Bimala Prasad Chaliha
|3rd Chief Minister of Assam|
28 December 1957 – 6 November 1970
|Preceded by||Bishnu Ram Medhi|
|Succeeded by||Mahendra Mohan Choudhury|
|Member of Assam Legislative Assembly|
1962 - 1972
|Preceded by||Purnanada Chetia|
|Succeeded by||Janakinath Handique|
1958 - 1962
|Preceded by||Moulana Abdul Jalil Choudhury|
|Succeeded by||Moulana Abdul Jalil Choudhury|
|Born||26 March 1912|
Sivasagar, Assam, British India
|Died||25 February 1971 (aged 58)|
Shillong, Assam, India
|Political party||Indian National Congress|
|Spouse||Amaya Bora Chaliha|
|Awards||Padma Vibhushan (1971)|
Bimala Prasad Chaliha (26 March 1912 – 25 February 1971) was a Leader of Indian National Congress and a Freedom Fighter who was imprisoned at Jorhat Jail in 1942 for active participation in Mahatma Gandhi's Quit India Movement against the British Government. He was elected to the post of Chief Minister of Assam for Three Consecutive Terms, once from Badarpur Constituency and twice from Sonari Constituency. He was in office from 28 December 1957 to 6 November 1970. He was awarded Padma Vibhushan in 1971.
During his tenure as the Chief Minister, the Assam Official Language Act, 1960 was enacted, which made Assamese language the sole official language of the state. During his terms the Chinese attacked India at Bomdilla then called NEFA now known as Arunachal Pradesh. He strongly opposed the division of Assam State into smaller states like Nagaland, Mizoram and Meghalaya and was member in various Committees of India's Central Government. Only after his death the State of Assam was broken down into smaller States. The March 1966 Mizo National Front uprising also happened during his tenure. Earlier he was instrumental in promoting the Plantations Labour Act, 1951 and corresponding Assam Plantations Labour Rules, 1956 to safeguard the interest of the Tea Plantation Workers of Assam. During his second term as Chief Minister the issue of illegal migration from then East Bengal came up, he claimed there were 300,000 illegal entrants in Assam, and he took active steps to deport them in his third term.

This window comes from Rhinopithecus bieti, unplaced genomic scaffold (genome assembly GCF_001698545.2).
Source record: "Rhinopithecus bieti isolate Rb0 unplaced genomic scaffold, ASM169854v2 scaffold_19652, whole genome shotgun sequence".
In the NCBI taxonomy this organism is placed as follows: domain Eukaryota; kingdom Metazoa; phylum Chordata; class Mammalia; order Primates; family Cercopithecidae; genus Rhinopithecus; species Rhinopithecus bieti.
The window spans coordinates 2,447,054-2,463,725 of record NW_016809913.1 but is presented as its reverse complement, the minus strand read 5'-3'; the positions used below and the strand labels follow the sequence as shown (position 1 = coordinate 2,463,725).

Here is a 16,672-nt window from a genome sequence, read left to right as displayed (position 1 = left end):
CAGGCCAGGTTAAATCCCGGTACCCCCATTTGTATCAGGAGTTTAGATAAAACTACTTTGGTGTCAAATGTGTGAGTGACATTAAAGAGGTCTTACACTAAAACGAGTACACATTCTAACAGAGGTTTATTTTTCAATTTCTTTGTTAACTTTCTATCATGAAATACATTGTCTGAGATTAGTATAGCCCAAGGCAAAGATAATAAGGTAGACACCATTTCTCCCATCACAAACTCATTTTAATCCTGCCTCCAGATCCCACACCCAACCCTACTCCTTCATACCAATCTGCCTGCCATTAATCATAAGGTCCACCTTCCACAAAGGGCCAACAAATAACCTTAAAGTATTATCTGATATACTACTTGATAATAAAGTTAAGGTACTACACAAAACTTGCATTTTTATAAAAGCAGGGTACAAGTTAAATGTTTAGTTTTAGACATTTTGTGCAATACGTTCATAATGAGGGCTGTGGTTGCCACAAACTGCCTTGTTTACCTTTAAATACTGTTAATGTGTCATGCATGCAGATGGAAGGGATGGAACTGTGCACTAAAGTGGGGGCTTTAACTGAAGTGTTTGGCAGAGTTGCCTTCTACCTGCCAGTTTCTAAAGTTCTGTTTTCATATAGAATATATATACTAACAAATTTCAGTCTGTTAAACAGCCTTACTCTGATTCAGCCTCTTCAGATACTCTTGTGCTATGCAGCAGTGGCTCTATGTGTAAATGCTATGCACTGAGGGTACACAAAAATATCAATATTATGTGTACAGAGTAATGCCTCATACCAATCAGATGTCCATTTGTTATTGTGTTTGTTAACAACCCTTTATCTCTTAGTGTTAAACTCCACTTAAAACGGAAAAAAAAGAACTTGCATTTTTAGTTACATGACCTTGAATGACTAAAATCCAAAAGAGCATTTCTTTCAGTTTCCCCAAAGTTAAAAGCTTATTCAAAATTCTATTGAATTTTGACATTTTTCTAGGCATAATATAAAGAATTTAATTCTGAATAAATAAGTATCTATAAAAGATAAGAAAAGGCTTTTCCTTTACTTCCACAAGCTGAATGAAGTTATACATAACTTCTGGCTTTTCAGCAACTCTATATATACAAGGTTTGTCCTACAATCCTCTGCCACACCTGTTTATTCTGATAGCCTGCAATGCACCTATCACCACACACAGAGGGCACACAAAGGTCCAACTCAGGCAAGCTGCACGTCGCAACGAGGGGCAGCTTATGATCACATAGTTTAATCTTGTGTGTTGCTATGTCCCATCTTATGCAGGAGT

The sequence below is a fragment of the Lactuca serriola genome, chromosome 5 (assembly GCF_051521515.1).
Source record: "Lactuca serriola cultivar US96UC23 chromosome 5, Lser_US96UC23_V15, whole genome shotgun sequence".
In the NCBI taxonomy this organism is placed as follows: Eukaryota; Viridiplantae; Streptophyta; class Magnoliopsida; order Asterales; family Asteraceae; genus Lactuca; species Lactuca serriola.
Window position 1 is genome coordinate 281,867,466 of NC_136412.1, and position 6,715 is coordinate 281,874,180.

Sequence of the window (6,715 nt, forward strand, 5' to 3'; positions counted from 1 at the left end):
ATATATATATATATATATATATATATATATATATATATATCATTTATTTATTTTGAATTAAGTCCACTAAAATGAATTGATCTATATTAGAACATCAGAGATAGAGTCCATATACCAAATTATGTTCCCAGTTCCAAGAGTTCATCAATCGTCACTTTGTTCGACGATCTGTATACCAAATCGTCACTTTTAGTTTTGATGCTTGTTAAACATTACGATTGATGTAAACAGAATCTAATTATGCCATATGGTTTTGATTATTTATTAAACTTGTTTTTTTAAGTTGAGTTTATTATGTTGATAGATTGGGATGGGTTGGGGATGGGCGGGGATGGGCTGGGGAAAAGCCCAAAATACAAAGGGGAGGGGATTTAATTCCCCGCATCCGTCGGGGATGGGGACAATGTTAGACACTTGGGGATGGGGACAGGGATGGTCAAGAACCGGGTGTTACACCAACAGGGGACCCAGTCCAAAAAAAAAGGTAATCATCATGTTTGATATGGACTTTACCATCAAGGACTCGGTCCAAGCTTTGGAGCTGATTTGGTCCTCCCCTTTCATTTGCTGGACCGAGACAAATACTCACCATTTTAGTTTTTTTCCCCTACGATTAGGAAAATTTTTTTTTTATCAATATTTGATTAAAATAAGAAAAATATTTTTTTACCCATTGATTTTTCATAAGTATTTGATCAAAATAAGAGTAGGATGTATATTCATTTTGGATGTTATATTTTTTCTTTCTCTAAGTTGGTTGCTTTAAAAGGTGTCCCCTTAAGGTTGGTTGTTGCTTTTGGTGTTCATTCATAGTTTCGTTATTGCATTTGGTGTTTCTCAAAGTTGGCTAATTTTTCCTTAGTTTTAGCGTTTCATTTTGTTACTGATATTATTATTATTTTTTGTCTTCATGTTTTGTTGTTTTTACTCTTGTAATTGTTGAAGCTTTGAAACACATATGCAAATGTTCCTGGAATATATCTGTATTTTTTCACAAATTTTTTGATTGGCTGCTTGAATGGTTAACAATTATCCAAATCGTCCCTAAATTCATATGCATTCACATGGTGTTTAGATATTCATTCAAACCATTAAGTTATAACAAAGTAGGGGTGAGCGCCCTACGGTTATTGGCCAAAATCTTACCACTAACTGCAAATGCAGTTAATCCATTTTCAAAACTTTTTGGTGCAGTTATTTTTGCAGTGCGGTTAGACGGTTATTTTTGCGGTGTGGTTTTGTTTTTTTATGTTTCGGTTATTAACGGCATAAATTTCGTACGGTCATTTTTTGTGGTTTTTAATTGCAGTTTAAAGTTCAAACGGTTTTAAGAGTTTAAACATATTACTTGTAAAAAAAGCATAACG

He was married to Mrs. Amaya Bora Chaliha, daughter of a Senior Advocate & Freedom Fighter Mr. K.R. Bora and elder sister of veteran politician & Member of Parliament Mr. Indramoni Bora. They had 5 sons and 2 daughters.
Chaliha died on February 25, 1971. His wife died on March 6, 2010 and her last rites were performed at the Navagraha Crematorium in the presence of a large number of family members and admirers.